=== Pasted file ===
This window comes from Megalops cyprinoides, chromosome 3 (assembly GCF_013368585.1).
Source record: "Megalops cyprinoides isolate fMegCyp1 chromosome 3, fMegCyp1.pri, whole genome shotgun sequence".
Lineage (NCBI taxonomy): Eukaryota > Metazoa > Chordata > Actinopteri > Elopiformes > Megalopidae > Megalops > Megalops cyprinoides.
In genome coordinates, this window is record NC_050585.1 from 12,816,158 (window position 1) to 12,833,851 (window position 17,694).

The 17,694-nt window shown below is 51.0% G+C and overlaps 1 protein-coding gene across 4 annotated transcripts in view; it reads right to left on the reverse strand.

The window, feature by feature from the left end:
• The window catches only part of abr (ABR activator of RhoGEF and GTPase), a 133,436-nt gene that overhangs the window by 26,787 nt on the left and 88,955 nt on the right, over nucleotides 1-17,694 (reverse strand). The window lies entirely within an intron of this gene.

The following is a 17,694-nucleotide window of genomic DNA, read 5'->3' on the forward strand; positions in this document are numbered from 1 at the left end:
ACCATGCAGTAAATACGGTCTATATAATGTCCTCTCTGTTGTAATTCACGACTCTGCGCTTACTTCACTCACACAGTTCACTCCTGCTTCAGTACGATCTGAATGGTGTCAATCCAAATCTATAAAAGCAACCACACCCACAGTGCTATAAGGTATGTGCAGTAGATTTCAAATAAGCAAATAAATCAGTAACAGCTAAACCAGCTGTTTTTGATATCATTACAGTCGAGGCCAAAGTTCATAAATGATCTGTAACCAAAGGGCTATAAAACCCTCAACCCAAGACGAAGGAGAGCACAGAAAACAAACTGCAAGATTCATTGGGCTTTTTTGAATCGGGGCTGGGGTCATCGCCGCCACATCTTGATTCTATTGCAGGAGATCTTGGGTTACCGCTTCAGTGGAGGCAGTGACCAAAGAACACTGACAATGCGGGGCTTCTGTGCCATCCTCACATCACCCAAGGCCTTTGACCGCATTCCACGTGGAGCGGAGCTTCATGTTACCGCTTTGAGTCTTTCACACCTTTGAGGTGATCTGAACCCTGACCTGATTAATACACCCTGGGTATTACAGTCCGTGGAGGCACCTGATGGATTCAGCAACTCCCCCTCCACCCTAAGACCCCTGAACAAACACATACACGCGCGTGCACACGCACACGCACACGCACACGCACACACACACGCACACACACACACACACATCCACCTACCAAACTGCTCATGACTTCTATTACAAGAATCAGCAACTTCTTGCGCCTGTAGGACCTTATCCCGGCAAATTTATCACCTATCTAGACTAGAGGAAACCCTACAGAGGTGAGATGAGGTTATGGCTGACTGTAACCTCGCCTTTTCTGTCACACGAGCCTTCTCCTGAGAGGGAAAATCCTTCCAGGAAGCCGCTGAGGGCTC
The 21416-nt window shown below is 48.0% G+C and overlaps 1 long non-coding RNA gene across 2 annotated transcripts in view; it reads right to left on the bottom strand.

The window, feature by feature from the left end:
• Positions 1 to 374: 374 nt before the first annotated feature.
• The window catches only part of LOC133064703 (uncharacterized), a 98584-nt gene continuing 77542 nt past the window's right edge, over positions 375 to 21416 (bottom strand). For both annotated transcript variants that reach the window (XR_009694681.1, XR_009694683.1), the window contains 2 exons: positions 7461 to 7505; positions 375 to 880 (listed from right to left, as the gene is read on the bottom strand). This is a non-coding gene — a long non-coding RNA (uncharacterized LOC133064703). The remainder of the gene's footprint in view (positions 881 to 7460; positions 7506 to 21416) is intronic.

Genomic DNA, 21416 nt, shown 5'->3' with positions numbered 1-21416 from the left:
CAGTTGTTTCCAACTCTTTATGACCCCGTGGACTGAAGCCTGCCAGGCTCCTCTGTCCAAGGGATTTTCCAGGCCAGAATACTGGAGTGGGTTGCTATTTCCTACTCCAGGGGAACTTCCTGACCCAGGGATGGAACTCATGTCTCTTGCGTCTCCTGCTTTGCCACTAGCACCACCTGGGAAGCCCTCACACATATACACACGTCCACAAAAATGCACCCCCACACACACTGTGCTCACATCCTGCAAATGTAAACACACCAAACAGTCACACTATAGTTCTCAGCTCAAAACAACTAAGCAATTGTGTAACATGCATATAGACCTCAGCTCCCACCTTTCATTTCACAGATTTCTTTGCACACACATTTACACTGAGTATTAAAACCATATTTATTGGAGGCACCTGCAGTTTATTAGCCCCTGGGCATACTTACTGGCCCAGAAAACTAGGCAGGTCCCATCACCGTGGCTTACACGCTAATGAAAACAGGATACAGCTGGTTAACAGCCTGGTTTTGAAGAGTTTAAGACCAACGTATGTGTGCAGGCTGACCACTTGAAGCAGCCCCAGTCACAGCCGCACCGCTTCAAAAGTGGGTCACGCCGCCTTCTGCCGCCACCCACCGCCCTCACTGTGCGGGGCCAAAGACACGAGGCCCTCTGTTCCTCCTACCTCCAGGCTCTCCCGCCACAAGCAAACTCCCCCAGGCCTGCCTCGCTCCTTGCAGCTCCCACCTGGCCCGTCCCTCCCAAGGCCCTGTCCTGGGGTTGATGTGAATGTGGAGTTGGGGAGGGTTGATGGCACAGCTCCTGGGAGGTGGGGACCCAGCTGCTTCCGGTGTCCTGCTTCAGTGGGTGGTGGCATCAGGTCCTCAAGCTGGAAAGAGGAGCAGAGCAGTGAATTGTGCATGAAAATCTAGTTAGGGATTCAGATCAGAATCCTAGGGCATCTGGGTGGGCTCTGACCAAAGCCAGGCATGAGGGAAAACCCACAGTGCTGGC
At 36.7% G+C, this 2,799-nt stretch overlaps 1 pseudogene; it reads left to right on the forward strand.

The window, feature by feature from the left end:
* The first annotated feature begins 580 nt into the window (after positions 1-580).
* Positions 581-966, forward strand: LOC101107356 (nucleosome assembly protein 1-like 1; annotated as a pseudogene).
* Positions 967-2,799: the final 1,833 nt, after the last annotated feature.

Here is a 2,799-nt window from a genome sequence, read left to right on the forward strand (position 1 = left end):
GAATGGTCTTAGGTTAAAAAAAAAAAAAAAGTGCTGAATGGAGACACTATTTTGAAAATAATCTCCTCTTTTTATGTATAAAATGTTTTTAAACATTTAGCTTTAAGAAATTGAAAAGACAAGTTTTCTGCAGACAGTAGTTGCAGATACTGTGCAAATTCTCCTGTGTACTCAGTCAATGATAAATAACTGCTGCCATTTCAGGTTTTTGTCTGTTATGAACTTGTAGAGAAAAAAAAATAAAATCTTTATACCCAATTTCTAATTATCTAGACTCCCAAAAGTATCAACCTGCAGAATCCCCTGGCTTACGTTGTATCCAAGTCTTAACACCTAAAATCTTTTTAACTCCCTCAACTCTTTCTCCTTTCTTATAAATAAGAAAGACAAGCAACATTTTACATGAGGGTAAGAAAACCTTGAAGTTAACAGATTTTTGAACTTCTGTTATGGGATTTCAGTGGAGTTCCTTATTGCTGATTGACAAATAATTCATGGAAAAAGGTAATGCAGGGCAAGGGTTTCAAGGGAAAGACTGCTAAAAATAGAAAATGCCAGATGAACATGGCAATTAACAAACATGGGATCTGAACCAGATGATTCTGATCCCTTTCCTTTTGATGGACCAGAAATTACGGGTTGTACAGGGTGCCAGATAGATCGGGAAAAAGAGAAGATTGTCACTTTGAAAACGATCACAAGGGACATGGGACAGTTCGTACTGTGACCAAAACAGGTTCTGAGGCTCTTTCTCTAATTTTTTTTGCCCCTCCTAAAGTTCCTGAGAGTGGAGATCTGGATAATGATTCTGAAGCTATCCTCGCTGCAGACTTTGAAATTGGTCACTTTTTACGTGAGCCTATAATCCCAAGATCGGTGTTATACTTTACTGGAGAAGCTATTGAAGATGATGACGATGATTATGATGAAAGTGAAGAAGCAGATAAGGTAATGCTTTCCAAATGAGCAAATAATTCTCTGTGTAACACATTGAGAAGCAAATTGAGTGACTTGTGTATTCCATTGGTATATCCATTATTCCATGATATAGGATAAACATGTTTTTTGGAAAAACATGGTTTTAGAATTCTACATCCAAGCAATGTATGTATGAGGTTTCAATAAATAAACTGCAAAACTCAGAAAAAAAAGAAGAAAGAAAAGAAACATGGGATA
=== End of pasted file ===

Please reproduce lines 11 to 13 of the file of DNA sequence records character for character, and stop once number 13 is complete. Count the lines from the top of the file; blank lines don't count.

The window, feature by feature from the left end:
• Positions 1 to 374: 374 nt before the first annotated feature.
• The window catches only part of LOC133064703 (uncharacterized), a 98584-nt gene continuing 77542 nt past the window's right edge, over positions 375 to 21416 (bottom strand). For both annotated transcript variants that reach the window (XR_009694681.1, XR_009694683.1), the window contains 2 exons: positions 7461 to 7505; positions 375 to 880 (listed from right to left, as the gene is read on the bottom strand). This is a non-coding gene — a long non-coding RNA (uncharacterized LOC133064703). The remainder of the gene's footprint in view (positions 881 to 7460; positions 7506 to 21416) is intronic.